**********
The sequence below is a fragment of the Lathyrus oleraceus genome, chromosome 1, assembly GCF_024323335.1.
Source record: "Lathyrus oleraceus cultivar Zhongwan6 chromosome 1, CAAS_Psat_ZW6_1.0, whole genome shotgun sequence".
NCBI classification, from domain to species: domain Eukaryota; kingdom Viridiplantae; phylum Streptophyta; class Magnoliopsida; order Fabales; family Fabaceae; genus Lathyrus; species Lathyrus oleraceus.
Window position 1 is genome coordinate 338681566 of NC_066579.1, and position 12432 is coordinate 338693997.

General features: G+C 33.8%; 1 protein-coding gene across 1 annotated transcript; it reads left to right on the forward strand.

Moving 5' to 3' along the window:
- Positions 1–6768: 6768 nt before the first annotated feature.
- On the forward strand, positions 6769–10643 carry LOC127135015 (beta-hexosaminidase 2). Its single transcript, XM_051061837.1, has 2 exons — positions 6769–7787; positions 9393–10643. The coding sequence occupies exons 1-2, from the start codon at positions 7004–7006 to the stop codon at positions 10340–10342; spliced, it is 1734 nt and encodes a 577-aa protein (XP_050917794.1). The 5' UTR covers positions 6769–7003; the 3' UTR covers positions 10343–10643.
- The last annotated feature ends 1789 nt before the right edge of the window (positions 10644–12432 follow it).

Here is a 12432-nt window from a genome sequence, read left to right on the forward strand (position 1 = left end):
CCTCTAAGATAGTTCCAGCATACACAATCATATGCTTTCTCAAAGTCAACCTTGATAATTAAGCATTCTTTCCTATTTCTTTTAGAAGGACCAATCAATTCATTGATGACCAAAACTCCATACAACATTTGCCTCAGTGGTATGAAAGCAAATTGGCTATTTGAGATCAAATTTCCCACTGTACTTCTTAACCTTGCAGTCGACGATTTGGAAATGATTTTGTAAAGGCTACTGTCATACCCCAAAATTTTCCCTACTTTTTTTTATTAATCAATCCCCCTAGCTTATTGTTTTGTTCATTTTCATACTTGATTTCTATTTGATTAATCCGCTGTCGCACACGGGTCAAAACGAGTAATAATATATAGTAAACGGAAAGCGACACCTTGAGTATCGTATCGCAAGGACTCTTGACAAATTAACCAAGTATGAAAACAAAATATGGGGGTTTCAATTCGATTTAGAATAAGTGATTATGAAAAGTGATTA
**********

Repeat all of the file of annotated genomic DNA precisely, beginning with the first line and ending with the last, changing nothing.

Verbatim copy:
The sequence below is a fragment of the Lathyrus oleraceus genome, chromosome 1, assembly GCF_024323335.1.
Source record: "Lathyrus oleraceus cultivar Zhongwan6 chromosome 1, CAAS_Psat_ZW6_1.0, whole genome shotgun sequence".
NCBI classification, from domain to species: domain Eukaryota; kingdom Viridiplantae; phylum Streptophyta; class Magnoliopsida; order Fabales; family Fabaceae; genus Lathyrus; species Lathyrus oleraceus.
Window position 1 is genome coordinate 338681566 of NC_066579.1, and position 12432 is coordinate 338693997.

General features: G+C 33.8%; 1 protein-coding gene across 1 annotated transcript; it reads left to right on the forward strand.

Moving 5' to 3' along the window:
- Positions 1–6768: 6768 nt before the first annotated feature.
- On the forward strand, positions 6769–10643 carry LOC127135015 (beta-hexosaminidase 2). Its single transcript, XM_051061837.1, has 2 exons — positions 6769–7787; positions 9393–10643. The coding sequence occupies exons 1-2, from the start codon at positions 7004–7006 to the stop codon at positions 10340–10342; spliced, it is 1734 nt and encodes a 577-aa protein (XP_050917794.1). The 5' UTR covers positions 6769–7003; the 3' UTR covers positions 10343–10643.
- The last annotated feature ends 1789 nt before the right edge of the window (positions 10644–12432 follow it).

Here is a 12432-nt window from a genome sequence, read left to right on the forward strand (position 1 = left end):
CCTCTAAGATAGTTCCAGCATACACAATCATATGCTTTCTCAAAGTCAACCTTGATAATTAAGCATTCTTTCCTATTTCTTTTAGAAGGACCAATCAATTCATTGATGACCAAAACTCCATACAACATTTGCCTCAGTGGTATGAAAGCAAATTGGCTATTTGAGATCAAATTTCCCACTGTACTTCTTAACCTTGCAGTCGACGATTTGGAAATGATTTTGTAAAGGCTACTGTCATACCCCAAAATTTTCCCTACTTTTTTTTATTAATCAATCCCCCTAGCTTATTGTTTTGTTCATTTTCATACTTGATTTCTATTTGATTAATCCGCTGTCGCACACGGGTCAAAACGAGTAATAATATATAGTAAACGGAAAGCGACACCTTGAGTATCGTATCGCAAGGACTCTTGACAAATTAACCAAGTATGAAAACAAAATATGGGGGTTTCAATTCGATTTAGAATAAGTGATTATGAAAAGTGATTA